“Single” to “in a relationship”

Standard

“Love is not jealous, it does not brag, does not get puffed up, does not behave indecently, does not look for its own interests, does not become provoked. It does not keep account of the injury. It does not rejoice over unrighteousness, but rejoices with the truth.”

(1 Corinthians 13:4-6)

Love is unconditional; whereas, attachment comes with many conditions.  When you’re attached, you may require a person to remain accessible at all times, to meet your expectations, to provide you with physical pleasures, to tell you what you need to hear, “fix” their flaws, or to change their ways.  When they oblige, you may feel that they are “showing their love.”

However, when that person is no longer meeting the conditions, you feel distraught or claim to be “falling out of love.”  This isn’t really falling out of love, because love exists despite circumstances.  Instead, this is the typical dissatisfaction that stems from unhealthy relationship attachment.

(This is not an issue that is limited to romantic relationships, as it often shows up in relations with family, friends, and others that are close to us.)

Attachment creates a sense of anxiety about what is to come—a fear that something is going wrong or will go wrong. Whereas the purity of love allows peace of mind with what is.

Here are a few examples in case you’re not sure how to identify attachment disguised as love:

The feeling that you can’t live without someone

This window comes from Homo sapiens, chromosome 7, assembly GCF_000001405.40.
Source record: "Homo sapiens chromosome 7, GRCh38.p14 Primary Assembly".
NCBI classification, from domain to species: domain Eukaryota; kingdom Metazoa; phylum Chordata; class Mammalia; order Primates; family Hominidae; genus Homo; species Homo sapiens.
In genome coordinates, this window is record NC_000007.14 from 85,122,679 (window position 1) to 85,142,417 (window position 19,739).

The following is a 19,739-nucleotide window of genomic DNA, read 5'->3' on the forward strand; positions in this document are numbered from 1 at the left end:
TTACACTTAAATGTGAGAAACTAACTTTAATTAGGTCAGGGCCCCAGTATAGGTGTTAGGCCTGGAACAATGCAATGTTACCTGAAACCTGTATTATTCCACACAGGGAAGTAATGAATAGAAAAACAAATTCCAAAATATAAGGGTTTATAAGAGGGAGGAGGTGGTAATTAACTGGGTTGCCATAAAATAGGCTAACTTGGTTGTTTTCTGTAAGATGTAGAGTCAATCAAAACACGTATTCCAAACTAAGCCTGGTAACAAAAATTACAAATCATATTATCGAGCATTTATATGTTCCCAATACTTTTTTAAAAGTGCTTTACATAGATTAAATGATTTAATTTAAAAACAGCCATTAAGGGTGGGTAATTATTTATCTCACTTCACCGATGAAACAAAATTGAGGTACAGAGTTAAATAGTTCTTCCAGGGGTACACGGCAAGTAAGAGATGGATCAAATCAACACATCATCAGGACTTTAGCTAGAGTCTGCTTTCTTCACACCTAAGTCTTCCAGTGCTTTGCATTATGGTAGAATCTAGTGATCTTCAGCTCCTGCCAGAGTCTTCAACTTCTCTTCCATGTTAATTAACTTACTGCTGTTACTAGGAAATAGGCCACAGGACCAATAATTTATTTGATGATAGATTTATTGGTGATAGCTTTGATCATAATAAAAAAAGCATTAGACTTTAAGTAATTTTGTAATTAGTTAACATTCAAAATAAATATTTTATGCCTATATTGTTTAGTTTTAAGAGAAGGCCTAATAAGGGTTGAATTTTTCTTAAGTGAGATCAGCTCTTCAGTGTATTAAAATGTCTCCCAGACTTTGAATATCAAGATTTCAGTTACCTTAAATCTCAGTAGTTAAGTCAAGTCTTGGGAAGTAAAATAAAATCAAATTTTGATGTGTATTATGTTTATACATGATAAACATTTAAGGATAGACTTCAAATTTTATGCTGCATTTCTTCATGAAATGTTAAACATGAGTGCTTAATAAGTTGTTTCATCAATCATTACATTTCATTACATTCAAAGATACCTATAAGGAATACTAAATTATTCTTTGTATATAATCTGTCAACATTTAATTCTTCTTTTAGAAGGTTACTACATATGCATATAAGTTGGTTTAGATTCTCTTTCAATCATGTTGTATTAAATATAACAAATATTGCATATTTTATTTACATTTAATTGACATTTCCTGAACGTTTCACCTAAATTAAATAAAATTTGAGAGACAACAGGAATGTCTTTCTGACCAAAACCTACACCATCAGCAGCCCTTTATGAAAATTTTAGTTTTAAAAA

Feelings of jealousy, anxiety, or worry regarding your partner

Inability to let go of a person without falling apart

Depending on a person to make you feel loved

The feeling that a person’s actions or words control your happiness

A need or desire to control

A need to keep your partner around so that you aren’t lonely

Inability to feel peace of mind when your partner doesn’t comply with your wishes

Desire to manipulate with phrases like, “If you loved me you would…”

Don’t be alarmed by the list above if you noticed that you have an attachment to someone.  This doesn’t necessarily mean that you do not love them because it is possible for attachment to exist with someone that you love. What we need to do is to identify the two as separate emotions.

The problem with people these days is that we are so easily misconceived. We try too hard to get into a relationship, creating arbitrary standards or expectations of our potential partners. We ran around foolheartedly labeling various emotions as love so we can  finally change our fb status from “single” to “in a relationship”.

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